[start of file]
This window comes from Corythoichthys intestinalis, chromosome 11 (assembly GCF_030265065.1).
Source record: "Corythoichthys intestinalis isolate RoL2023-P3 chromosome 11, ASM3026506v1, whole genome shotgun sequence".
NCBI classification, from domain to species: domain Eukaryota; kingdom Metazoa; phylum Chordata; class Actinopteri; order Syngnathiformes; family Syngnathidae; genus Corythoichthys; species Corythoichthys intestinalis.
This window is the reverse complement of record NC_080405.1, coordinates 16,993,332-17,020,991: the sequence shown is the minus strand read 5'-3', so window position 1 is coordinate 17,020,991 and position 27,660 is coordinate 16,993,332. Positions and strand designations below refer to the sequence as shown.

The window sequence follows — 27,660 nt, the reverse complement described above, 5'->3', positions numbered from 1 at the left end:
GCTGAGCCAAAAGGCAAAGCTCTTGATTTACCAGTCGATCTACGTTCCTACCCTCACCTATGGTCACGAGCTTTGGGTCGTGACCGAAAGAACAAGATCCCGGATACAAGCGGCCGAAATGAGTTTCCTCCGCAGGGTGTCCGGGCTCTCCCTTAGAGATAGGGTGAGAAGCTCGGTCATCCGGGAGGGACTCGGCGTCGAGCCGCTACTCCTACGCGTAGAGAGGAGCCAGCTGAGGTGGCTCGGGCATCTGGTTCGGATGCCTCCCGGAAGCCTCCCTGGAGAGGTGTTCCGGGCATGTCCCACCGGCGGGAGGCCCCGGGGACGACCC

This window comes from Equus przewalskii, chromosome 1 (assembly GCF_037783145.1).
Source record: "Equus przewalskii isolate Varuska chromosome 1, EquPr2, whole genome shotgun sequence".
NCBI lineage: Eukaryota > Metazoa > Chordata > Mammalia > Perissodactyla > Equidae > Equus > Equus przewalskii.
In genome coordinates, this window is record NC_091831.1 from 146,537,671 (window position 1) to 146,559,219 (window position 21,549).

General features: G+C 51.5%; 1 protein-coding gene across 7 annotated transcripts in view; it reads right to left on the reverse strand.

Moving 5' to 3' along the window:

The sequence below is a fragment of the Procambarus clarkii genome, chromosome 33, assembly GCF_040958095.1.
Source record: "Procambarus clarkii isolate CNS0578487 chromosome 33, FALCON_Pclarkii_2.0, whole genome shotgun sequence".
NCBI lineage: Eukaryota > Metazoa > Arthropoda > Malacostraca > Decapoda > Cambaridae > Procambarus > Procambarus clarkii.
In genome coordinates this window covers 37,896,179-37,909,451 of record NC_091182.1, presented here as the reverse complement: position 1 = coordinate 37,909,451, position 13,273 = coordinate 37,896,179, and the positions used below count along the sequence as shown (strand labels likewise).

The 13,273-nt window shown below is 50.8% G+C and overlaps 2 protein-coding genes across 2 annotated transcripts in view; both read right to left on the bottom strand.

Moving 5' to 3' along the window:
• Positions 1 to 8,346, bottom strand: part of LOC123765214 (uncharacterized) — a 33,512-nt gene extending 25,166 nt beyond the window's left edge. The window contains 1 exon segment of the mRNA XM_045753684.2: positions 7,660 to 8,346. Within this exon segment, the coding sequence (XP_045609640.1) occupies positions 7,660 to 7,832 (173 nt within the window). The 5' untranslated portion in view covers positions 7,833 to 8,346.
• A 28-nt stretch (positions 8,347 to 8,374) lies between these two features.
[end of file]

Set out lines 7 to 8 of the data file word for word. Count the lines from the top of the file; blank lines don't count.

This window comes from Equus przewalskii, chromosome 1 (assembly GCF_037783145.1).
Source record: "Equus przewalskii isolate Varuska chromosome 1, EquPr2, whole genome shotgun sequence".